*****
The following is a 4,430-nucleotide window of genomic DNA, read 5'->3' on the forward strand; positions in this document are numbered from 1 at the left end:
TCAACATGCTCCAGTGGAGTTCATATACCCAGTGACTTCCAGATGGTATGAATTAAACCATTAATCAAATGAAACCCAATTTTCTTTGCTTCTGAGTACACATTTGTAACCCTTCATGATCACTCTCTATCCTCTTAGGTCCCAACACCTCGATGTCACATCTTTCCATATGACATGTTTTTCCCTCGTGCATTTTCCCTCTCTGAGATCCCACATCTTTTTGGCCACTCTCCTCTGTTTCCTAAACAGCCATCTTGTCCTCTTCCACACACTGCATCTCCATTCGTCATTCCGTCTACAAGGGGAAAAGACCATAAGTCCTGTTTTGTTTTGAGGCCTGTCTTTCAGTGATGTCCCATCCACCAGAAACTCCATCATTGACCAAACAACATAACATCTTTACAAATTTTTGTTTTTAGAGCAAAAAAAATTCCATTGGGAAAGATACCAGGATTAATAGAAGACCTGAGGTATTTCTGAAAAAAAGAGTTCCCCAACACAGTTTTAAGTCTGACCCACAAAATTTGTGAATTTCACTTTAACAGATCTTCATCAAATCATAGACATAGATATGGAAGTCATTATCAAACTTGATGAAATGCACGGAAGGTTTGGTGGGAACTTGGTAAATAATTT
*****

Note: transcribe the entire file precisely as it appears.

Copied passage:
The following is a 4,430-nucleotide window of genomic DNA, read 5'->3' on the forward strand; positions in this document are numbered from 1 at the left end:
TCAACATGCTCCAGTGGAGTTCATATACCCAGTGACTTCCAGATGGTATGAATTAAACCATTAATCAAATGAAACCCAATTTTCTTTGCTTCTGAGTACACATTTGTAACCCTTCATGATCACTCTCTATCCTCTTAGGTCCCAACACCTCGATGTCACATCTTTCCATATGACATGTTTTTCCCTCGTGCATTTTCCCTCTCTGAGATCCCACATCTTTTTGGCCACTCTCCTCTGTTTCCTAAACAGCCATCTTGTCCTCTTCCACACACTGCATCTCCATTCGTCATTCCGTCTACAAGGGGAAAAGACCATAAGTCCTGTTTTGTTTTGAGGCCTGTCTTTCAGTGATGTCCCATCCACCAGAAACTCCATCATTGACCAAACAACATAACATCTTTACAAATTTTTGTTTTTAGAGCAAAAAAAATTCCATTGGGAAAGATACCAGGATTAATAGAAGACCTGAGGTATTTCTGAAAAAAAGAGTTCCCCAACACAGTTTTAAGTCTGACCCACAAAATTTGTGAATTTCACTTTAACAGATCTTCATCAAATCATAGACATAGATATGGAAGTCATTATCAAACTTGATGAAATGCACGGAAGGTTTGGTGGGAACTTGGTAAATAATTT